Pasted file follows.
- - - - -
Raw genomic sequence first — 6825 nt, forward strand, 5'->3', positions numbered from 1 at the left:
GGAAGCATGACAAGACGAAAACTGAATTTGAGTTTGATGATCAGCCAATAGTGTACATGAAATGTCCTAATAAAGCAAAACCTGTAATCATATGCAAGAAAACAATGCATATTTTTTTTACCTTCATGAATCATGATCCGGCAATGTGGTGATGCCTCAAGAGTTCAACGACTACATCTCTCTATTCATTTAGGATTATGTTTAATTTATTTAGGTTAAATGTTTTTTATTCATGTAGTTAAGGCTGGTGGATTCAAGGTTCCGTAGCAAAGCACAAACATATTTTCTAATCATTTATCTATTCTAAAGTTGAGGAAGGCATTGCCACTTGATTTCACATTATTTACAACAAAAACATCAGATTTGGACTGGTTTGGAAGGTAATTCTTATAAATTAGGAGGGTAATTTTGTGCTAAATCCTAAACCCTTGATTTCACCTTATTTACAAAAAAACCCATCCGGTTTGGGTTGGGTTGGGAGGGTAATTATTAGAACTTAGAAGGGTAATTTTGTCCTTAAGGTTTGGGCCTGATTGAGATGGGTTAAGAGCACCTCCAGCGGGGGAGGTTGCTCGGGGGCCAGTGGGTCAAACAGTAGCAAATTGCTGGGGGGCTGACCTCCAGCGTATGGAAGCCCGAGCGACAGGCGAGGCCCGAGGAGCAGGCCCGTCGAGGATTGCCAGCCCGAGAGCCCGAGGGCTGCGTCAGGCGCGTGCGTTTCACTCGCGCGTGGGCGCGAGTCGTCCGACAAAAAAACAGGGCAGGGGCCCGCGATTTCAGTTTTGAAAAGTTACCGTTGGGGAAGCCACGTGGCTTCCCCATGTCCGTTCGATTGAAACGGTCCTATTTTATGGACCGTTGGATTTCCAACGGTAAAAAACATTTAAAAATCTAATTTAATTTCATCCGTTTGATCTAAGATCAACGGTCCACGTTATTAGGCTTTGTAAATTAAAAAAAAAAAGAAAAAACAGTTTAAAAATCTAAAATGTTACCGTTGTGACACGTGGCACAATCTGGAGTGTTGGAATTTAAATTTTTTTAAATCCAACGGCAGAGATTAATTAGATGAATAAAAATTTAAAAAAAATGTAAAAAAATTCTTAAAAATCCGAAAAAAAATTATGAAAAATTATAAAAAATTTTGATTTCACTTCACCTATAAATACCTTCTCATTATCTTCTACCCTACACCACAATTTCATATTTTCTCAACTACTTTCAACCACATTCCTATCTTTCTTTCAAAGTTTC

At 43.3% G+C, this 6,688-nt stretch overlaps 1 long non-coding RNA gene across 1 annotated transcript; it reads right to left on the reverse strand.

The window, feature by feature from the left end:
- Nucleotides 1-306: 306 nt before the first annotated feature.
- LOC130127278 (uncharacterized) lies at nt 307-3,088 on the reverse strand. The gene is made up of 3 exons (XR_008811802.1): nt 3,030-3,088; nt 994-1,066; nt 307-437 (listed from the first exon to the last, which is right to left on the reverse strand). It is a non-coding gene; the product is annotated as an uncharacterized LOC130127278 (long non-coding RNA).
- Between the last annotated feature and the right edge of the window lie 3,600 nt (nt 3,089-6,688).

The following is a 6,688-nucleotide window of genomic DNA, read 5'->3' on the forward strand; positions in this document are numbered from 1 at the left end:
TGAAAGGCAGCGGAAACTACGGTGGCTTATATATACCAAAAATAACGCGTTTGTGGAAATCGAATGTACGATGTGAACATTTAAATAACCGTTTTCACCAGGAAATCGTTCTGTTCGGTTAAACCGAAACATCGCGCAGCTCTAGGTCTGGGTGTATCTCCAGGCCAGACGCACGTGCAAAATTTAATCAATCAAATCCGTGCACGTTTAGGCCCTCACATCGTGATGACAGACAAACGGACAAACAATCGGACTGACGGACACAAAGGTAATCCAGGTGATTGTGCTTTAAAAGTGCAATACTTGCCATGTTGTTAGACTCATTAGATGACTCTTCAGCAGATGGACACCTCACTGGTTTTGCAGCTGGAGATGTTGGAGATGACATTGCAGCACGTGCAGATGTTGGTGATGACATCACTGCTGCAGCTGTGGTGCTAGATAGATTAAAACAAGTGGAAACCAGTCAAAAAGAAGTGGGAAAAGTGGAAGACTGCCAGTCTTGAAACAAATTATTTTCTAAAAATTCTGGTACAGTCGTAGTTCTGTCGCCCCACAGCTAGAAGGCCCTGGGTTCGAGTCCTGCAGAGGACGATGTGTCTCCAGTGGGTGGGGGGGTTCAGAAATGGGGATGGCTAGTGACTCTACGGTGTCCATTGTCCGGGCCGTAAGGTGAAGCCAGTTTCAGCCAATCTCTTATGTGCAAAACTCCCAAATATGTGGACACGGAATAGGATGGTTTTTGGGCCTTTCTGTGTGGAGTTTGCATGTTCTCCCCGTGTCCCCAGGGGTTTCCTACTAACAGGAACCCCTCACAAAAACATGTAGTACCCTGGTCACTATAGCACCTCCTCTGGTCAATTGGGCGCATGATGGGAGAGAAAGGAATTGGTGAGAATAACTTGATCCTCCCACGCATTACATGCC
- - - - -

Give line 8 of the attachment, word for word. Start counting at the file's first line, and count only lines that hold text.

The following is a 6,688-nucleotide window of genomic DNA, read 5'->3' on the forward strand; positions in this document are numbered from 1 at the left end: